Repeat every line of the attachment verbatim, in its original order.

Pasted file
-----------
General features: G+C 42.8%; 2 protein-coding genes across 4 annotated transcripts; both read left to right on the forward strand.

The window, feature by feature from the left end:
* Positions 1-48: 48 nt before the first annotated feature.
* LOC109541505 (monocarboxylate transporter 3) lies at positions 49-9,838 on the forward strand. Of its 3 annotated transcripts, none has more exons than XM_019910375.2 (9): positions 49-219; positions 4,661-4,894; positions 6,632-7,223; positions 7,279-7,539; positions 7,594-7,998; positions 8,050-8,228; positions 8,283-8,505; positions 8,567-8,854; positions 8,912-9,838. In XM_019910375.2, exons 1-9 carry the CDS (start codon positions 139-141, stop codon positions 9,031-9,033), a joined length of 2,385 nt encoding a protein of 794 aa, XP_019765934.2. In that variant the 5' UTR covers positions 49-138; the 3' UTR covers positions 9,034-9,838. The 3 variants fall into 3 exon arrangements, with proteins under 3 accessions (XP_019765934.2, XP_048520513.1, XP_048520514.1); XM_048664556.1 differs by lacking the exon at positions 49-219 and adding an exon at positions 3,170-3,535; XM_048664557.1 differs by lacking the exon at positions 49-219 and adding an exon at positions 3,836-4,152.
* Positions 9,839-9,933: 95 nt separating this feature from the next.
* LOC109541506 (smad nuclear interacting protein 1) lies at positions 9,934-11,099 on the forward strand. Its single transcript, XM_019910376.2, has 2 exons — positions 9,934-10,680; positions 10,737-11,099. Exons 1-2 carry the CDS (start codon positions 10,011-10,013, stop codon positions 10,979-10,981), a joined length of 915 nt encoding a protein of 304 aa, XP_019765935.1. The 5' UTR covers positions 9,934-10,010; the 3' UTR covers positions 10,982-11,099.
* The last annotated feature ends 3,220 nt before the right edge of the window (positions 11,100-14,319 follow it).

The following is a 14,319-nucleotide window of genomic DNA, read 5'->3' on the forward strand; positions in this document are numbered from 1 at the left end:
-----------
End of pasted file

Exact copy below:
General features: G+C 42.8%; 2 protein-coding genes across 4 annotated transcripts; both read left to right on the forward strand.

The window, feature by feature from the left end:
* Positions 1-48: 48 nt before the first annotated feature.
* LOC109541505 (monocarboxylate transporter 3) lies at positions 49-9,838 on the forward strand. Of its 3 annotated transcripts, none has more exons than XM_019910375.2 (9): positions 49-219; positions 4,661-4,894; positions 6,632-7,223; positions 7,279-7,539; positions 7,594-7,998; positions 8,050-8,228; positions 8,283-8,505; positions 8,567-8,854; positions 8,912-9,838. In XM_019910375.2, exons 1-9 carry the CDS (start codon positions 139-141, stop codon positions 9,031-9,033), a joined length of 2,385 nt encoding a protein of 794 aa, XP_019765934.2. In that variant the 5' UTR covers positions 49-138; the 3' UTR covers positions 9,034-9,838. The 3 variants fall into 3 exon arrangements, with proteins under 3 accessions (XP_019765934.2, XP_048520513.1, XP_048520514.1); XM_048664556.1 differs by lacking the exon at positions 49-219 and adding an exon at positions 3,170-3,535; XM_048664557.1 differs by lacking the exon at positions 49-219 and adding an exon at positions 3,836-4,152.
* Positions 9,839-9,933: 95 nt separating this feature from the next.
* LOC109541506 (smad nuclear interacting protein 1) lies at positions 9,934-11,099 on the forward strand. Its single transcript, XM_019910376.2, has 2 exons — positions 9,934-10,680; positions 10,737-11,099. Exons 1-2 carry the CDS (start codon positions 10,011-10,013, stop codon positions 10,979-10,981), a joined length of 915 nt encoding a protein of 304 aa, XP_019765935.1. The 5' UTR covers positions 9,934-10,010; the 3' UTR covers positions 10,982-11,099.
* The last annotated feature ends 3,220 nt before the right edge of the window (positions 11,100-14,319 follow it).

The following is a 14,319-nucleotide window of genomic DNA, read 5'->3' on the forward strand; positions in this document are numbered from 1 at the left end: